Measurement of Short- and Long-Term Toxicity of Polycyclic Aromatic Hydrocarbons Using Luminescent Bacteria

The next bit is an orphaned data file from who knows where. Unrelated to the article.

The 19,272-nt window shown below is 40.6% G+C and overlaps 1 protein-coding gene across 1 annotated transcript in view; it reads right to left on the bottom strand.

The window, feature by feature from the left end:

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Growing concern over environmental contamination has stimulated rigorous efforts to establish reliable biological monitoring assays. Methodology was developed for measuring photoinduced short- and long-term toxicity of an important group of contaminants, polycyclic aromatic hydrocarbons (PAHs), using the luminescent bacterium Vibrio fischeri. The toxicity of most PAHs can be greatly enhanced on exposure of a living organism and/or the chemicals to ultraviolet (UV) radiation. There are two major mechanisms involved in photoinduced toxicity of PAHs: photosensitization and photomodification. In the former, production of singlet oxygen leads to cellular damage. In the latter, photooxidation of PAHs results in new compounds (usually oxygenated PAHs) that are often more toxic than their parent PAHs. Microbial toxicity assays were developed to measure short- and long-term photoinduced toxicity of PAHs. The bioassays were based on inhibition of luminescence and growth of V. fischeri. The short-term assay should detect toxicity of chemicals that are taken up rapidly and/or whose photosensitization activity is immediate. The long-term assay should identify chemicals where the rate of assimilation is slow and/or time is required for photoinduced effects to be realized. The assays were tested with 12 different PAHs. The short-term assay did not reveal photoinduced toxicity for any of the test chemicals. However, photoinduced toxicity was apparent in the long-term assay, indicating that short-term assays may be opaque to this key mechanism of PAH toxicity.
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